Couscous Veggie Lasagna

Today’s photo, dish, and recipe come from special guest chef and photographer Patrick White, also from our vacation with our dear friends Allyson and Patrick. While Allyson, Wayne and I were frolicking in the ocean, Patrick was back at the condo producing this masterpiece.

Note the pearls of Israeli couscous, known in Israel as ptitim, a larger version of familiar couscous, and for us, the result of a fortuitous internet grocery shopping error.

Most couscous found in supermarkets is the instant variety, which is precooked, changing the texture, and often comes pre-flavored. The chef requested the non-instant version and the only product Allyson had found online that seemed to fit the bill was toasted Israeli couscous, which ended up lending the dish a wonderful chewy texture.

I should admit here that when I heard the plan to make lasagna out of couscous I was skeptical. Maybe I’ve had too many bad couscous experiences with flavorless, sticky or teeth-threateningly crunchy results. I also couldn’t imagine what would happen when cheese and the pasta-grains came together. But Patrick’s dishes always seem to come out wonderful and they’d picked out this veggie dish especially for me so I wasn’t about to express any doubts.

The result, when we’d returned from walking on the beach (and I’d kept with my vacation tradition of gaining new and ridiculous looking tan lines), was my favorite lasagna ever. The large couscous make the dish lighter than traditional lasagna, so perfect for warm weather. It doesn’t hold together like its conventional counterpart, but it is still pretty on the plate with all the veggie colors and little pearls spilling out. Plus, the flavor is outstanding.

Couscous Veggie Lasagna

Recipe is Patrick’s adaptation from Kim Rizk’s Hay Day Country Market Cookbook (1998).

  • 1 1/2 c water
  • 1 1/4 c couscous
  • 1 oz sun-dried tomatoes (oil packed), finely chopped
  • 1 T olive oil
  • 1 onion, coarsely chopped
  • 2 cloves garlic, minced
  • 6 oz cremini (white) mushrooms, thinly sliced
  • 1 zucchini, in 1/4 inch dice
  • 1 red pepper, diced
  • 1 yellow pepper, diced
  • 1/2 tsp kosher salt
  • 2 cups chopped tomatoes
  • 1/2 c dry white wine
  • 2 T chopped fresh basil
  • black pepper
  • 8 oz fontina cheese, shredded
  • 1/2 freshly grated Parmesan cheese

1. Boil water and add couscous and sun-dried tomatoes and cover, following package directions for couscous.

2. Preheat oven to 350 degrees. Lightly oil or spray an 11×7 baking dish

3. Saute onion in oil about 5 minutes. Add garlic, mushrooms, zucchini and peppers and salt until all veggies are fork-tender.

4. Add tomatoes, wine and basil to veggies. Simmer, cover and cook 10 minutes. Season to taste and remove from heat.

5. Fluff couscous and break apart clumps with a fork. Transfer to a large bowl and chill the couscous. (Patrick’s note: fontina cheese has a low melting point so mixing the cheese with hot couscous as directed in the original recipe “was not pretty.”) When the couscous has cooled, mix in cheeses, tossing quickly until all are combined well.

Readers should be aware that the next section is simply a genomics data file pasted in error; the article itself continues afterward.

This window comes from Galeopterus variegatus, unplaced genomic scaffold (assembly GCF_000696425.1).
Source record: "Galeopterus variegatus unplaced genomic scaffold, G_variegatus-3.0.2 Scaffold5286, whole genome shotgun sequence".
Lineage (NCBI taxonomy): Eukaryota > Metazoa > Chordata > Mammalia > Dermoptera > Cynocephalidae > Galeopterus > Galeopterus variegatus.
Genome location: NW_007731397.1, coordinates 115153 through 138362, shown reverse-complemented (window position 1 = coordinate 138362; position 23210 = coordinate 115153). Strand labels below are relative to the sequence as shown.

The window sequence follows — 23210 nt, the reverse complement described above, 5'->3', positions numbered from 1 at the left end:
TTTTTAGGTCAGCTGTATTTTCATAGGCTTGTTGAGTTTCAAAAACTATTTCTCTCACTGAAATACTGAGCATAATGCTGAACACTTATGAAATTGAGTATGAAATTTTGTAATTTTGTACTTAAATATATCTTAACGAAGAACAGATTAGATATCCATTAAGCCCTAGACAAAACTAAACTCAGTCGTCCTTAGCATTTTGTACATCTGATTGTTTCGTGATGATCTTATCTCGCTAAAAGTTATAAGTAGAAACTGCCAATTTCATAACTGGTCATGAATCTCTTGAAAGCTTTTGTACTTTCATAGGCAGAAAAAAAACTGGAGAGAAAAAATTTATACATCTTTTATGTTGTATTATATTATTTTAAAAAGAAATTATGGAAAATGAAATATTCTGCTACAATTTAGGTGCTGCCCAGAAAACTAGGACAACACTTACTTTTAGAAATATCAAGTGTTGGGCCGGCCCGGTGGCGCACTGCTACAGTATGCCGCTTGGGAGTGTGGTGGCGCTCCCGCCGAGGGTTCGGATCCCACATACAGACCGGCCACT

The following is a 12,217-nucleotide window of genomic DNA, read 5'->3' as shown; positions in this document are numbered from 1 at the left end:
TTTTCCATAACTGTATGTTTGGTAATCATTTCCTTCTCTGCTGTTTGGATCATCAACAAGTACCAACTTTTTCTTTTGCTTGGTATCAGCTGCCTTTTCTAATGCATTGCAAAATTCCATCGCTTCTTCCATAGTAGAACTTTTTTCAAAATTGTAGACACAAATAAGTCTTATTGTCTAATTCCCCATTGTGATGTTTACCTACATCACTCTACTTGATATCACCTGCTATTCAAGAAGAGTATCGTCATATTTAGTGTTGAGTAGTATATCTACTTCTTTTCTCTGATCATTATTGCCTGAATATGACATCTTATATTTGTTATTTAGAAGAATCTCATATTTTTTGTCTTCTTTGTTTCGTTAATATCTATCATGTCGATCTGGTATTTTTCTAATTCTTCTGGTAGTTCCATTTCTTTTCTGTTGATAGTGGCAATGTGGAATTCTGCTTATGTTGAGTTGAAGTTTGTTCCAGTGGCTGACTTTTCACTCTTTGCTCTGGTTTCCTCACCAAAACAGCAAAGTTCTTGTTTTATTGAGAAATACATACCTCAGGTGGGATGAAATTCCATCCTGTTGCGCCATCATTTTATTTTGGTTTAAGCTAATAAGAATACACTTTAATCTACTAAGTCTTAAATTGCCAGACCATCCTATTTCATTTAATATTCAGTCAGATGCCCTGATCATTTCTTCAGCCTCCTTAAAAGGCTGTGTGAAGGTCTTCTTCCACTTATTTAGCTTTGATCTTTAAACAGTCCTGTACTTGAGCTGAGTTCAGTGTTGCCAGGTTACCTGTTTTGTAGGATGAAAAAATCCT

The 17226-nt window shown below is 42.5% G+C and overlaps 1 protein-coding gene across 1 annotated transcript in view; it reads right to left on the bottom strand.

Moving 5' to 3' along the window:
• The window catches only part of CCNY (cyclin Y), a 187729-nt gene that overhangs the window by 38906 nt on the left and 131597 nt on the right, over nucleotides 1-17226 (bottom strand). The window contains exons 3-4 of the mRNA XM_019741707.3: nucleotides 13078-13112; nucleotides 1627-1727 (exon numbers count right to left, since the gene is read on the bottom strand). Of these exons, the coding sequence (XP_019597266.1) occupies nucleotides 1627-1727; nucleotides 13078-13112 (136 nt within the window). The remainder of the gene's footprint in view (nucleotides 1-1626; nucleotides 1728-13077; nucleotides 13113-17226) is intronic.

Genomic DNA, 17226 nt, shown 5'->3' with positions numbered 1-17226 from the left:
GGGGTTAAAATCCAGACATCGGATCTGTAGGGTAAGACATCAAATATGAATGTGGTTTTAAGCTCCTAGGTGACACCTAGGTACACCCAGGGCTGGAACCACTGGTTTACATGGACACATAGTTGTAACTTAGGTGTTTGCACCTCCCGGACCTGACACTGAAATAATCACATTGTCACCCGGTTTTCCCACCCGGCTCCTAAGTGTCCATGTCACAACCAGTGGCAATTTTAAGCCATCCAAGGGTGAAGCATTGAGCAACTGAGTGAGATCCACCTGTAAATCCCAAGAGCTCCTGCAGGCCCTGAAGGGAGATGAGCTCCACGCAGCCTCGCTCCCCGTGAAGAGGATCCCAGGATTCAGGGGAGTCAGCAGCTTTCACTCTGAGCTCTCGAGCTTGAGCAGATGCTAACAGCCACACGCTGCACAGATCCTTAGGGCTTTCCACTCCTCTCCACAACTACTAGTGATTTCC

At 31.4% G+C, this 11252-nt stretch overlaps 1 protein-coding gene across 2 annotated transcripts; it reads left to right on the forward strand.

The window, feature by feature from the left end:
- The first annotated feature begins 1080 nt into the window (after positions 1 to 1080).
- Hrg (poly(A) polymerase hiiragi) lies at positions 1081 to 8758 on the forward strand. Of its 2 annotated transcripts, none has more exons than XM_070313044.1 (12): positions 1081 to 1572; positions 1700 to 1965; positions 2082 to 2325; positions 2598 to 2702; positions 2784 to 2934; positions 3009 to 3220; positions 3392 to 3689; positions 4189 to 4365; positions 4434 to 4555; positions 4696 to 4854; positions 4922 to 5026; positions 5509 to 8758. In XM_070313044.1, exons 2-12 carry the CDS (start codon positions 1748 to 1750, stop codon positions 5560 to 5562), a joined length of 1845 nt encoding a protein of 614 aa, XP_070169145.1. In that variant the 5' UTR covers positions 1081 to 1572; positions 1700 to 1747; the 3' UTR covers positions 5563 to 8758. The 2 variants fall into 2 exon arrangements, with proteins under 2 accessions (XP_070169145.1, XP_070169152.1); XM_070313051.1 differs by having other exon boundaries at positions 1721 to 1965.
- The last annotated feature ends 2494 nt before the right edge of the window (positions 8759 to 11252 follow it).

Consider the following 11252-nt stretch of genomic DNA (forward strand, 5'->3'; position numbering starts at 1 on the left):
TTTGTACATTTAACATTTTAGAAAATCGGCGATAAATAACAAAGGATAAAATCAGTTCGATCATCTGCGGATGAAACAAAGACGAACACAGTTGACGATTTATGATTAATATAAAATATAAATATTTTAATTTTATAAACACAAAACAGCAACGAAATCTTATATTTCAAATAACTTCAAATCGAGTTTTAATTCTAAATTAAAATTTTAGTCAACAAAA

6. Layer couscous and veggies in casserole: couscous first in a thin bottom layer, then veggies (using a slotted spoon and reserving the liquid for step 7), then couscous, then strained veggies. (Reserve some veggies for step 7.) Top with additional parmesan cheese.

7. Patrick’s MAX-FLAVOR step: The veggies, when cooked as recommended, should leave behind lots of veggie juices in the pan. If you pour them over the lasagna, they will pool in the bottom of the baking pan and make a useless mush. Instead, pour them in a blender with 1/2 cup to 1 cup of cooked veggies and sun-dried tomatoes. Blend on “puree” until smooth. Add as a sauce to the top of the finished lasagna before putting it in the oven. This really improves the flavor profile of the dish. (And is a good hint to use anytime you have lots of tasty juice left over). Careful: don’t do this step with very hot veggies, or they might steam up and cause a blender Kitchsplosion! Let them cool off the heat a few minutes (while you assemble the lasagna should be fine).

8. Cover tightly with aluminum foil and bake 30-35 minutes until thoroughly heated through.

9. Cool 5 minutes, slice and serve to awestruck guests.


One Comment:

  1. Since I don’t have much experience with making couscous, I love the idea of using it in such an interesting way! This might be the perfect way to get a couscous obsession started — I’ve had some sitting in my pantry for weeks without feeling any particular inspiration for it.

Leave a Reply

Your email address will not be published. Required fields are marked *